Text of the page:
An Open Letter From a Concerned South African! Racism In SA? Ask The Youth!

May 11, 2017

This is a letter that was sent to me from a concerned South African!

Here it is:

Dear South Africans,

This is an open letter to all South Africans, regardless of your race, culture, language, gender or age. I want to start this letter by saying: whoever you are, as a South African, you are part of a family. Lately, however, the ‘South African family’ has had its problems.

To continue with this letter, I think it is important for me to first begin by saying: my intention for this letter is to reach out to South Africans, hoping that we can truly unite to eventually become Madiba’s rainbow nation. I understand that people are angry. But I hope that this letter will maybe provide clarity.

The year 1994 was a new beginning for South Africa. Most of the people in this country decided to come together. What a beautiful sight; black, white indian and coloureds coming together to celebrate the start of the colour-blind nation.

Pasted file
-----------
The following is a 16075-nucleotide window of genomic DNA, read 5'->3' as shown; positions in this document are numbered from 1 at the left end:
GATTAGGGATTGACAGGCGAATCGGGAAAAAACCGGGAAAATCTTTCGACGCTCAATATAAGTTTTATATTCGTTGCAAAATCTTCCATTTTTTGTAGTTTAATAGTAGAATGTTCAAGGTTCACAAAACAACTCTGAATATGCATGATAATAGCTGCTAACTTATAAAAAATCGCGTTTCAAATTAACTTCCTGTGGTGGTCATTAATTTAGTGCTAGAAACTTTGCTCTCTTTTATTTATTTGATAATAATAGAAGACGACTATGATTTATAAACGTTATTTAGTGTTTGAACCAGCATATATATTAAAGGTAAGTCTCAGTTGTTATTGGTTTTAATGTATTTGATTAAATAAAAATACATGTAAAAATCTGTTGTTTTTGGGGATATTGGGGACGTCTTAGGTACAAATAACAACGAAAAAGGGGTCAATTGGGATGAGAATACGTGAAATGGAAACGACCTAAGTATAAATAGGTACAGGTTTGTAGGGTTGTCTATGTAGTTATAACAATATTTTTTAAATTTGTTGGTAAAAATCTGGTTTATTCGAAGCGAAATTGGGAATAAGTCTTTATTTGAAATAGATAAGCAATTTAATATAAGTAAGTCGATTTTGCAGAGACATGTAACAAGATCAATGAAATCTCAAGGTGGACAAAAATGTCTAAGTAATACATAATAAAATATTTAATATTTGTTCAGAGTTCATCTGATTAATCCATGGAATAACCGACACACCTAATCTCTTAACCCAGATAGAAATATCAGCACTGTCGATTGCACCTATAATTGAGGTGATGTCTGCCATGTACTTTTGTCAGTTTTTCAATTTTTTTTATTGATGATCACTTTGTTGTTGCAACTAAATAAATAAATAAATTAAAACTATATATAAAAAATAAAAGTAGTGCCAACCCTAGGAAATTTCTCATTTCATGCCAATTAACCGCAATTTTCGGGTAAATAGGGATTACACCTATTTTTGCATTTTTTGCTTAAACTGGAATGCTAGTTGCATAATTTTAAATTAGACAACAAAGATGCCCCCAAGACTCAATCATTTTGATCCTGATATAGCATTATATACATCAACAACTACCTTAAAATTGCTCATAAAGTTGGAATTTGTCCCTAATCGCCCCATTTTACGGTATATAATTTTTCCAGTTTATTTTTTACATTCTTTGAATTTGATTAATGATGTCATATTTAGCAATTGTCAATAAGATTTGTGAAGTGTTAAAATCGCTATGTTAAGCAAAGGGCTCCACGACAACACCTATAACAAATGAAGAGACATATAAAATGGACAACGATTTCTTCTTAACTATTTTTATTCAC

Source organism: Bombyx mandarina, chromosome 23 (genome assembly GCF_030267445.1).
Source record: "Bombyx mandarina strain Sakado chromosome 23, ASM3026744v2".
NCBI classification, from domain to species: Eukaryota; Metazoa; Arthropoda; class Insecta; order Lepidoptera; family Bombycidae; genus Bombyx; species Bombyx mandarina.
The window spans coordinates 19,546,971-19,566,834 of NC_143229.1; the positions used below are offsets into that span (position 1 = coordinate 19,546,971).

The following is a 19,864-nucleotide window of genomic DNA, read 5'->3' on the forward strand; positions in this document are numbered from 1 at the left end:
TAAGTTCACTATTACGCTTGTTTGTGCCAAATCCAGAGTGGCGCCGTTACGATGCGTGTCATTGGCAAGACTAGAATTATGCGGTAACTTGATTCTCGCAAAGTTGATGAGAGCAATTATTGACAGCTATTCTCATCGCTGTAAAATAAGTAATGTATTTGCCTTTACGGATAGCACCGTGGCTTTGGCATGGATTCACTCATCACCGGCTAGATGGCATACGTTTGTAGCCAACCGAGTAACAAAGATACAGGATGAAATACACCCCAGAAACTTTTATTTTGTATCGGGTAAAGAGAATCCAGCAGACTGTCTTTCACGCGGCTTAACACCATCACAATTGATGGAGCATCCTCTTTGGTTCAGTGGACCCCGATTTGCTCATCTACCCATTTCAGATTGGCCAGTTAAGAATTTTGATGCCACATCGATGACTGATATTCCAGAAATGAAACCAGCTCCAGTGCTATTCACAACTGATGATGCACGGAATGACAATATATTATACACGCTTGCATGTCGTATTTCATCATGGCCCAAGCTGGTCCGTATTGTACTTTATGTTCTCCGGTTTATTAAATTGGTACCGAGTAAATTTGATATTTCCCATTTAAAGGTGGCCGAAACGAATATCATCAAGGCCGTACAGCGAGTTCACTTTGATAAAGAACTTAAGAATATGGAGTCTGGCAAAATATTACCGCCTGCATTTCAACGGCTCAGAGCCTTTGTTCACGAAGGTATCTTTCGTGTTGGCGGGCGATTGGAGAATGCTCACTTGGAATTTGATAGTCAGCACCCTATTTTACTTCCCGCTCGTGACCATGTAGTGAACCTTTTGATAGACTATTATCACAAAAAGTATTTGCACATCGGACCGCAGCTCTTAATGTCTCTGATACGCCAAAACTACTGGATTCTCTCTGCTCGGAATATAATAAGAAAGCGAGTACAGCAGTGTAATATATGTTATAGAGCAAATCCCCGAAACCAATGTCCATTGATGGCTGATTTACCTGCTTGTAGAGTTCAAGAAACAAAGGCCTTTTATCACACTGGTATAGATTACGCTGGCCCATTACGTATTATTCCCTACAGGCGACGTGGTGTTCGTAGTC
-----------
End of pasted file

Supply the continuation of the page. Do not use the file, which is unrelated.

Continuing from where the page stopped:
However, lately, South Africans have been distracted from the vision of building a colour-blind nation. We read all over Facebook and the newspapers of ‘racist incidents’. And yes, these situations are racist, and they make me sick to my stomach. But these situations should never distract us from our purpose and what we are really should be striving for: a colour-blind South Africa without suffering an full of equality.